"There is nothing more efficient at moving under water than a fish. So, what better thana fish, or hundreds of them, to monitor the health of rivers and lakes? Or so the electrical engineer Luis Flores thought, so he set out to develop a low cost, robotic fishe quipped with biosensors to act as an aquatic sentinel to detect contamination. Itsmission: to diagnose in situ the presence of harmful elements in water sources andalert the populations which rely on them for their water supplies. Thanks to this idea,Flores has been named as one of MIT Technology Review, Spanish edition´s InnovatorsUnder 35 Peru 2016.
Flores was born in the Cajamarca region of Peru, which is ""burdened by problems associated to mining activity, like contamination and water outages."" His close contact with this sector and the problems that it causes led him to focus on detecting arsenic,an invisible but extremely toxic element even in very small doses. In future, he hopesthat his robofish will also identify mercury and other heavy metals.
The current prototype, created in the image of a real fish, swims by propelling itsel fwith its tail through a mechanism activated by tensioners. Its skeleton is made of NinjaFlex, a flexible and resistant material printed in 3D which reduces costs and simplifies the design. The biosensor which it carries is a capsule of genetically modified. Coli bacteria. Flores and his team have conducted tests which insert two sequencesor blocks of genetic information into the bacteria. The first leads the bacteria to produce a certain protein in the presence of arsenic. The second is sensible to this protein and emits light when detected.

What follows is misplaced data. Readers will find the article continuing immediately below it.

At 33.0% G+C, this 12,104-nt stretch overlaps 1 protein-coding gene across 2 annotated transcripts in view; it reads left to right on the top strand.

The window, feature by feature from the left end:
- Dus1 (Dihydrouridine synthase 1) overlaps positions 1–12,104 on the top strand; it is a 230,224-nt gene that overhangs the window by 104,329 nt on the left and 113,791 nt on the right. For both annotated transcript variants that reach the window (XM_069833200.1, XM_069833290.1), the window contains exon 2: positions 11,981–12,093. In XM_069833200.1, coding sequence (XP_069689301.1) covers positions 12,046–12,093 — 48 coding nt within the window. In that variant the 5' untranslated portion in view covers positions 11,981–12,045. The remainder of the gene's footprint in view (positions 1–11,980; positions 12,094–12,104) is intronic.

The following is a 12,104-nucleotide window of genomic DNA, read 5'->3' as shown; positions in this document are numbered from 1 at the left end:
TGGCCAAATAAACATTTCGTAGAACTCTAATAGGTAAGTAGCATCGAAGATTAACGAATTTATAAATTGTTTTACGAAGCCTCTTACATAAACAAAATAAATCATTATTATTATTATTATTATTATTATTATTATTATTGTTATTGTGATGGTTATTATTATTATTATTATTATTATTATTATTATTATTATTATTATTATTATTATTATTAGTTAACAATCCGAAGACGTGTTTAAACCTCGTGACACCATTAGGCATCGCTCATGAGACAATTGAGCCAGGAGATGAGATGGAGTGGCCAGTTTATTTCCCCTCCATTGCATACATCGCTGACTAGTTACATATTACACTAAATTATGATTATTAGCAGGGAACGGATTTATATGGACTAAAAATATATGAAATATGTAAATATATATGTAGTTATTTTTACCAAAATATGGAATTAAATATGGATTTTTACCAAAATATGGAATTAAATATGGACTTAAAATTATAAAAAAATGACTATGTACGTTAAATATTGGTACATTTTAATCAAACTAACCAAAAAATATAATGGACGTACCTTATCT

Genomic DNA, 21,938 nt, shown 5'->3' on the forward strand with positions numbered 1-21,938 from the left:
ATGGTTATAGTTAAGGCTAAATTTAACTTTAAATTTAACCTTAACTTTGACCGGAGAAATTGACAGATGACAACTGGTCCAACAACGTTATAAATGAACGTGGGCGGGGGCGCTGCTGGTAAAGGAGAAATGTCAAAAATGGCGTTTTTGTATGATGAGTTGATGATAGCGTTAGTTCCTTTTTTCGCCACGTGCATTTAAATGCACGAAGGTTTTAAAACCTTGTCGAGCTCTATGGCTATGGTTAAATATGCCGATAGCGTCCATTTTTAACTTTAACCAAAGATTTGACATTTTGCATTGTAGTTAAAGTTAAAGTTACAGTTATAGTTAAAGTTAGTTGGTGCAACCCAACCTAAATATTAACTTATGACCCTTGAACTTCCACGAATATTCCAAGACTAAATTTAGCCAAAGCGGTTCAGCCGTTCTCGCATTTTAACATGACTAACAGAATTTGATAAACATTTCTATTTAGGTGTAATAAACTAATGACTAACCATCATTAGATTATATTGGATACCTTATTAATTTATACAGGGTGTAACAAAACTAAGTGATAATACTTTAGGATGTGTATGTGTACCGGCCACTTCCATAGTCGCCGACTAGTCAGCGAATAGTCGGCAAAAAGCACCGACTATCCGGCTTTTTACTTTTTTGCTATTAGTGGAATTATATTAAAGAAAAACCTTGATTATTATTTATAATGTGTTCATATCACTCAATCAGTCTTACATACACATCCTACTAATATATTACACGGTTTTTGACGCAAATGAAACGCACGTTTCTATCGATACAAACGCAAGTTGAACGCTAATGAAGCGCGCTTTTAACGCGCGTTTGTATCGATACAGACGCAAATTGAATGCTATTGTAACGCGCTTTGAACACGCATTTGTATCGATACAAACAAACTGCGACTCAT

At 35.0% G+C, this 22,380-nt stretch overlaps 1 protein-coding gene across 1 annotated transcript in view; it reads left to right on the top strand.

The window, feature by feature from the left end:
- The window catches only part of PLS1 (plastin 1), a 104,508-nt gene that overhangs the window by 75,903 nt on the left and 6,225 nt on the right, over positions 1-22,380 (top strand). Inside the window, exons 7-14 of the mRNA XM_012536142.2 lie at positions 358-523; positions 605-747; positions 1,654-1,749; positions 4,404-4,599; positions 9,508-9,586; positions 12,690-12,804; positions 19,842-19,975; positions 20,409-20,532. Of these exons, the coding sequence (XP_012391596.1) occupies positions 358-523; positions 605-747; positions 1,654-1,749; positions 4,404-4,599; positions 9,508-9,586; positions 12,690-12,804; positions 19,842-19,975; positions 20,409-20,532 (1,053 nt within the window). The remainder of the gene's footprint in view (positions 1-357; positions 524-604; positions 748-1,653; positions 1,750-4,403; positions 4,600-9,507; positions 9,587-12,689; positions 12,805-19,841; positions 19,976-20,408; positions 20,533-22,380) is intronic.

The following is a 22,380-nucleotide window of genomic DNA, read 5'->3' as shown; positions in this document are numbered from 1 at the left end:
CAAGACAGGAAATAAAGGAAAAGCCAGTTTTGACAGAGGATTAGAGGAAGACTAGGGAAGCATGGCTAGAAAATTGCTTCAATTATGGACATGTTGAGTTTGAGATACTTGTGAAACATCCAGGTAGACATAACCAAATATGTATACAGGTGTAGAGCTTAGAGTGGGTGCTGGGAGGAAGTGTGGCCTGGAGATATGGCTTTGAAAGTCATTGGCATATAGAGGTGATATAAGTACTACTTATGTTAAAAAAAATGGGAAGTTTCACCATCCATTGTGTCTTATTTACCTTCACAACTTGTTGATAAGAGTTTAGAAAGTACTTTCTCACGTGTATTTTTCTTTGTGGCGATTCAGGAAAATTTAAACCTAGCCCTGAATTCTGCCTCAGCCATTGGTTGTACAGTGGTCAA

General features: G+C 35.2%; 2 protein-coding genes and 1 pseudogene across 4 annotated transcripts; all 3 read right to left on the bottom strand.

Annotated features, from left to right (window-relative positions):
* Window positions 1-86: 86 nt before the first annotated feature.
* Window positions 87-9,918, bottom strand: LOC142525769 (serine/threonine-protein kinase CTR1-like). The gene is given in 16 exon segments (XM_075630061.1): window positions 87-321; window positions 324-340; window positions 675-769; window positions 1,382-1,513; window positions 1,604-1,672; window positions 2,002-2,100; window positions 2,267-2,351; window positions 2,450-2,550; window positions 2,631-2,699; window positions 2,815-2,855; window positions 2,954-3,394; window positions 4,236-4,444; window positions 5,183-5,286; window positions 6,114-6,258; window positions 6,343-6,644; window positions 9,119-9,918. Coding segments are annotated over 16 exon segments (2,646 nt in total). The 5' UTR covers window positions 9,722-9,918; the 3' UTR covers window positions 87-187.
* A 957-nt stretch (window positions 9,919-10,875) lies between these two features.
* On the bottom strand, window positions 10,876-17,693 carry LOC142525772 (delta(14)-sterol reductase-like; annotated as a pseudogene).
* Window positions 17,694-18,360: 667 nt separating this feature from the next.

Flores´ plan is for this bioluminescence to be detected by a receiver, converted into anelectrical signal and transmitted to the cloud in the form of arsenic detection data. Theyoung Peruvian highlights that the device can currently detect concentrations of approximately 40 micrograms per liter (µg/l), the maximum level of arsenic in wateraccording to the WHO´s recommendations, with an accuracy of 70%.
For now, robofish is in the prototyping phase and still needs to incorporate the bacterial capsule within the robotic structure, which runs on a battery which must be manually recharged. In future, Flores will attempt to create automatic recharge systems, like a buoy which the fish can visit when running low on energy. The capsule´s batteries also need to be replaced, but the intention is for the batteries to last longeror even indefinitely by feeding off the nutrients found in the water source itself."